This week the FDA announced it will initiate a study on the role of seafood in child safety, growth and development.
The Food and Drug Administration has enlisted the National Academies of Sciences, Engineering, and Medicine (NASEM) to do the independent study. In addition, the FDA is partnering with the National Oceanic and Atmospheric Administration, U.S. Department of Agriculture, and U.S. Environmental Protection Agency on the study.
The study is being conducted partly to support the goals of the FDA’s Closer to Zero action plan for reducing the exposure of babies and young children to mercury, arsenic, lead, and cadmium from foods.
An ad hoc committee of NASEM will be convened to examine associations between seafood intake — both maternal and child — and child growth and development. Specifically the committee will:
· Evaluate dietary intake and seafood composition data provided by the sponsors;
· Conduct systematic reviews of the scientific literature covering the areas of seafood nutrition and toxicology associated with seafood consumption and child growth and development;
· Review existing sources of evidence on maternal and child seafood consumption and child growth and development; and
· Develop an approach to synthesize the scientific evidence, and utilize that strategy to develop its findings and conclusions (quantitative and/or qualitative) about associations between seafood consumption and child growth and development. The committee’s approach to evidence synthesis will be described in its report.
The committee will evaluate when to or not to conduct a formal Risk Benefit Analysis, relative to risk-benefit factors including how to assess quality and uncertainty of a risk benefit analysis. It will also provide scientific information and principles that can serve as a foundation to evaluate confidence in the potential conclusions of a risk based analysis relative to these factors as well as identifying and commenting on additional context, including equity, diversity, inclusion and access to health care that is additive to the findings of a risk based analysis and any implications/applications capable of informing policy decisions by decision makers.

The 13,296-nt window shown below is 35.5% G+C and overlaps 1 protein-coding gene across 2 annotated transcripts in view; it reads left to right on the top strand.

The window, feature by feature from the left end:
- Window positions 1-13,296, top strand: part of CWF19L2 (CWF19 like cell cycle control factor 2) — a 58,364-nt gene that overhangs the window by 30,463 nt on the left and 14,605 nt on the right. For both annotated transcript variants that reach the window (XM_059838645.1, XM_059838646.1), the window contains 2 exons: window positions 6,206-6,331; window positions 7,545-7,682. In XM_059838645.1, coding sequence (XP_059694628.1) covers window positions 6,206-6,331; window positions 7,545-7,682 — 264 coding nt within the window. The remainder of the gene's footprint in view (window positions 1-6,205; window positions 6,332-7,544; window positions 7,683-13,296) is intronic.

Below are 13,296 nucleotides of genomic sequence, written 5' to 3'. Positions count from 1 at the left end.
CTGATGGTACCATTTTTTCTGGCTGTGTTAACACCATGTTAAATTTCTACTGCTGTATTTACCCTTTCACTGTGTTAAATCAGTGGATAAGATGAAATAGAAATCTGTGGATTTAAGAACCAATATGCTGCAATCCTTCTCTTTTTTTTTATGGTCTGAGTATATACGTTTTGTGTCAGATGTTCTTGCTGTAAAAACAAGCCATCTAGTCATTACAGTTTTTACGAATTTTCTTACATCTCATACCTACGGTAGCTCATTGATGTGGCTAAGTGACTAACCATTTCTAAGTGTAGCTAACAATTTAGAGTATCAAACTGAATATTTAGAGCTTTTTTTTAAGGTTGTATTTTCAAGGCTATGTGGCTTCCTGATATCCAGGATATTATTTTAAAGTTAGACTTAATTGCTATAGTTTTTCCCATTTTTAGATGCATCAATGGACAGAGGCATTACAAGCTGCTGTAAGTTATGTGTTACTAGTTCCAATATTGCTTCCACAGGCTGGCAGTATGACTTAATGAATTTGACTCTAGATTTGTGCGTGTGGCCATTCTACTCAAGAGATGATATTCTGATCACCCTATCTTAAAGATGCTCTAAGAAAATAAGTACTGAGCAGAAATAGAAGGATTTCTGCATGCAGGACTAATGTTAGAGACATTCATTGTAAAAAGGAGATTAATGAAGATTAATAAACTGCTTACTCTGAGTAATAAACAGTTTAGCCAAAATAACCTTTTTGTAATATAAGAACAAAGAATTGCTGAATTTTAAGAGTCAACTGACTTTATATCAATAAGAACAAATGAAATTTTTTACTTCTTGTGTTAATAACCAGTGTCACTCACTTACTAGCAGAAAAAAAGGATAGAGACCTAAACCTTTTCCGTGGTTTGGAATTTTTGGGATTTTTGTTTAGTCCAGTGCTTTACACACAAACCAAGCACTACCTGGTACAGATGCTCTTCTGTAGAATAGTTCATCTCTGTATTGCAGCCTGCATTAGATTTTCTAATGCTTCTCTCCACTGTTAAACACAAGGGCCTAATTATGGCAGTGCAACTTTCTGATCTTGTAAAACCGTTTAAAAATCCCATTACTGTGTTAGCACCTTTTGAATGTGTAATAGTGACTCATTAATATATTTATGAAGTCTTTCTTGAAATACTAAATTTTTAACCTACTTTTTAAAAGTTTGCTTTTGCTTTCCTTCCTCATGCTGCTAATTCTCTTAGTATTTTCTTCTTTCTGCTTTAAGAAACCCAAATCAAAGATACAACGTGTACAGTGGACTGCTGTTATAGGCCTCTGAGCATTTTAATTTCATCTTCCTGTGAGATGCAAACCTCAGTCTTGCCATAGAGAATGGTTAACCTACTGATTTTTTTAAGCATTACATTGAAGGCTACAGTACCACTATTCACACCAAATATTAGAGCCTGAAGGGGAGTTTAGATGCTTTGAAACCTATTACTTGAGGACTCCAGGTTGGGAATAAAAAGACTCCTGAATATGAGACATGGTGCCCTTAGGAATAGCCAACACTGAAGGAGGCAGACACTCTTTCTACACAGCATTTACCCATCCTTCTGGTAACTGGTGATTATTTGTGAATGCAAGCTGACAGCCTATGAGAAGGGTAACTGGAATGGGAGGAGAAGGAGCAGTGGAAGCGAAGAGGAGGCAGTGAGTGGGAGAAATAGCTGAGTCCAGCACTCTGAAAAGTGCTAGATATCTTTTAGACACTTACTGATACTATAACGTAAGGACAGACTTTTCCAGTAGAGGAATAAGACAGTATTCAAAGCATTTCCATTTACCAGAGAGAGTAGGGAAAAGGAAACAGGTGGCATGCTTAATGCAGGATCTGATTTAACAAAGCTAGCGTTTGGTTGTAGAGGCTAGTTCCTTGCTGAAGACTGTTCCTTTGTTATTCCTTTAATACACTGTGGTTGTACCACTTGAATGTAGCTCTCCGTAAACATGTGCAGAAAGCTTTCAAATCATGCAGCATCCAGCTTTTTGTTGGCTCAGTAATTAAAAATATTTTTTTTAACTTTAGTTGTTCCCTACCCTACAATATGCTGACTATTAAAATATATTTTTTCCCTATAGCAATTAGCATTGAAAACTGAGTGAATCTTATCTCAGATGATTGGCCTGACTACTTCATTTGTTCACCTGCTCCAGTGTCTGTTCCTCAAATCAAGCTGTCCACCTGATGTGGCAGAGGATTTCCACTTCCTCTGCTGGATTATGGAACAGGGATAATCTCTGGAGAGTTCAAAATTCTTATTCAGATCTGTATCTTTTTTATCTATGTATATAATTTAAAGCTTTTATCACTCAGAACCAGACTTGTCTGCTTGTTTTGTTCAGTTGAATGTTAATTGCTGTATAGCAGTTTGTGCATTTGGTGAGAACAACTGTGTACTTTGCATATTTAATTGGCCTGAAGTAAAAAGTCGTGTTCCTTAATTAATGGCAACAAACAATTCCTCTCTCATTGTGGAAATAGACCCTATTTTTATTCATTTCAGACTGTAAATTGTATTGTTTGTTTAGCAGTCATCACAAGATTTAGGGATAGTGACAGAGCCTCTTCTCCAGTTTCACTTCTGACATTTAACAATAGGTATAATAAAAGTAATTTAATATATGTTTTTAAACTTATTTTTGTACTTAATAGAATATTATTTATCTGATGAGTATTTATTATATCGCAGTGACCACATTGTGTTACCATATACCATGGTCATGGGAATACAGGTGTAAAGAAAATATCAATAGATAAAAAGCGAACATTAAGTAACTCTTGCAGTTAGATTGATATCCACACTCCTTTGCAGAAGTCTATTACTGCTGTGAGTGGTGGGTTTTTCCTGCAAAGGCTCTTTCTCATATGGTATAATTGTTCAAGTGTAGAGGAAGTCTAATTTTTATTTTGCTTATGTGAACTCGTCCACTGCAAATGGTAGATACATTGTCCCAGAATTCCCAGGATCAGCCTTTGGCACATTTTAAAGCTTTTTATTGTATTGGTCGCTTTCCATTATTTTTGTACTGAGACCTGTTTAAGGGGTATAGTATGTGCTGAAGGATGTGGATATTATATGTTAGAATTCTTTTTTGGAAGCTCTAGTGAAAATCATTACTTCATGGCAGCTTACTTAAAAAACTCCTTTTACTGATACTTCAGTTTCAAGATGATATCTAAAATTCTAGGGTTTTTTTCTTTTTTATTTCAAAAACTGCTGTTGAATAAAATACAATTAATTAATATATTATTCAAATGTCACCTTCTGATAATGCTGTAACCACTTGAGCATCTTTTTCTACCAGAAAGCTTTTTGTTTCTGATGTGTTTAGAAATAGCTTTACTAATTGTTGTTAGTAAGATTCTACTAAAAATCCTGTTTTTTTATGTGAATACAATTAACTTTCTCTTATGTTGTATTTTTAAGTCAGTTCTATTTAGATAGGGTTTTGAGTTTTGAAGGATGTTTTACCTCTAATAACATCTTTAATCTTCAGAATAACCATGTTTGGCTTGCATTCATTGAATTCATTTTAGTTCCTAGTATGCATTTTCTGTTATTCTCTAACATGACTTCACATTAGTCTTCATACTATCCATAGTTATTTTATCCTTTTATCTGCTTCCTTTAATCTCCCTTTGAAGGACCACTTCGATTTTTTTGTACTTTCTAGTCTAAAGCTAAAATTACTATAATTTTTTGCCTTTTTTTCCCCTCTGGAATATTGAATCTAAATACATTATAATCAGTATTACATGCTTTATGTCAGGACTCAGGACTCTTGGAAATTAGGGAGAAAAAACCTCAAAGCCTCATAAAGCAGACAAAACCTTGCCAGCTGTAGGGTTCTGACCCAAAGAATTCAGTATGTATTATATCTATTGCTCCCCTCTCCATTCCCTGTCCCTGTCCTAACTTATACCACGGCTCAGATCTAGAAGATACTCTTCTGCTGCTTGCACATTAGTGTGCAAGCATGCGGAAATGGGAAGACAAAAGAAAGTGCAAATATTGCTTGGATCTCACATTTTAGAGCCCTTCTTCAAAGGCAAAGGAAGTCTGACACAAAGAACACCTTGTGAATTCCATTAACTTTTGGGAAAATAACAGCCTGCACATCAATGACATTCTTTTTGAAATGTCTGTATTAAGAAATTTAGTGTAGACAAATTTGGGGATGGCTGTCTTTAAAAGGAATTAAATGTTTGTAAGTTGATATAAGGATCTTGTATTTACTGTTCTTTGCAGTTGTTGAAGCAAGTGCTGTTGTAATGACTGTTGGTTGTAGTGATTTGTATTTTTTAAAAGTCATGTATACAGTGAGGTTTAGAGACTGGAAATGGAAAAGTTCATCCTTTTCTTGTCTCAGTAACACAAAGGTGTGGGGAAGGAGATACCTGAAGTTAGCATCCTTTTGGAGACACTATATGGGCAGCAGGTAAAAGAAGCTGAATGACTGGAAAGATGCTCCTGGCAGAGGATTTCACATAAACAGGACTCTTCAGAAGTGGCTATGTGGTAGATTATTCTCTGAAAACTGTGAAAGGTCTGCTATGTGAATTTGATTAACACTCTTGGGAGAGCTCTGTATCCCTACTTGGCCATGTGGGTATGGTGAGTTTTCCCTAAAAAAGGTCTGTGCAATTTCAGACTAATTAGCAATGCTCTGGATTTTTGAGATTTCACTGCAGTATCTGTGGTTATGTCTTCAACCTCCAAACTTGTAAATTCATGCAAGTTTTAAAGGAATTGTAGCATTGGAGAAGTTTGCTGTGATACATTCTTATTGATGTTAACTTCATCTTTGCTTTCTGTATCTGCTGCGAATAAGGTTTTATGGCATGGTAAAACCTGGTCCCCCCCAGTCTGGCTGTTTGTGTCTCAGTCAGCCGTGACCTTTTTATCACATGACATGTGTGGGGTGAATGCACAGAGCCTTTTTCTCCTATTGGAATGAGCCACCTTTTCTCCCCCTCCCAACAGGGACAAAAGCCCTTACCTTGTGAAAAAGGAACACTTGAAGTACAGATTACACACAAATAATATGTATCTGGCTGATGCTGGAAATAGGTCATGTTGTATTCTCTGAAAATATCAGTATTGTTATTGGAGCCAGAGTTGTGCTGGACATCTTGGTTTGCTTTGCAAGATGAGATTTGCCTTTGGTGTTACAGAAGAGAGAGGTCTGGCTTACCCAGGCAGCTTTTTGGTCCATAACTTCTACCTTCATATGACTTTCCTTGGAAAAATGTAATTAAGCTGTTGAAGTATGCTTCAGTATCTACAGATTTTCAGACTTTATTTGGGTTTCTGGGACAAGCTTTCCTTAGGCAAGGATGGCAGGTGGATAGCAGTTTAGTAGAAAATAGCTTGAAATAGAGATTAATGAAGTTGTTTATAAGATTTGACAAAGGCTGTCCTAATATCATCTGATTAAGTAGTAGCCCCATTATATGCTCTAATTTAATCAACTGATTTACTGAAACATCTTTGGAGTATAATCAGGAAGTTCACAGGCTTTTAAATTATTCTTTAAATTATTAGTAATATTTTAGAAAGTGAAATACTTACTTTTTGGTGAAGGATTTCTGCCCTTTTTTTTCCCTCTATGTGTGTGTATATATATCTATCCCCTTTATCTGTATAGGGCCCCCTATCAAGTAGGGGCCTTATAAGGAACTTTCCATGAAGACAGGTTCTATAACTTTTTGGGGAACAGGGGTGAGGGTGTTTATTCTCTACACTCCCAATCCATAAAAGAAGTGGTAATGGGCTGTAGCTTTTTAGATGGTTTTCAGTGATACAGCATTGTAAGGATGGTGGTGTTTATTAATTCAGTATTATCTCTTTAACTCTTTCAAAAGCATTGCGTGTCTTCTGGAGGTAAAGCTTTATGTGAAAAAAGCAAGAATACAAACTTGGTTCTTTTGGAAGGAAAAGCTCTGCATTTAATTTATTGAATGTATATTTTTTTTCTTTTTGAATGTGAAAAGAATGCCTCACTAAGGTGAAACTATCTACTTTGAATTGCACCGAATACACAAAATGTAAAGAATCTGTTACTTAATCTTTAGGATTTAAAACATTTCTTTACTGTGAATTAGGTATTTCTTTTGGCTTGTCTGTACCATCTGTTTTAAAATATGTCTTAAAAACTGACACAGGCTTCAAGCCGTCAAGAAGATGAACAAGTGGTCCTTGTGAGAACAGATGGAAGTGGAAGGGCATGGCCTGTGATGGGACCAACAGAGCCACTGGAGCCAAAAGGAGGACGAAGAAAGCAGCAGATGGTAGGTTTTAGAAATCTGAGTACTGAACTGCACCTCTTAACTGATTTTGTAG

The committee will report of its findings, conclusions and recommendations, including research recommendations and recommended amounts of seafood to consume to support healthy growth and allow children to attain their full development.
“Seafood is part of a healthy eating pattern and provides key nutrients during pregnancy, breastfeeding, and/or early childhood to support a child’s brain, spinal cord, and immune system development,” according to the FDA.
“At the same time, seafood is the primary dietary source of mercury, which is spread throughout the environment by both natural and human-made processes. Mercury can damage the nervous system, and babies and young children are more vulnerable to the harmful health effects of mercury.”
Seafood can also be a source of exposure for other naturally occurring and human-made contaminants. The study will also help inform whether updates are needed for the current Advice about Eating Fish for children and those who might become or are pregnant or breastfeeding.
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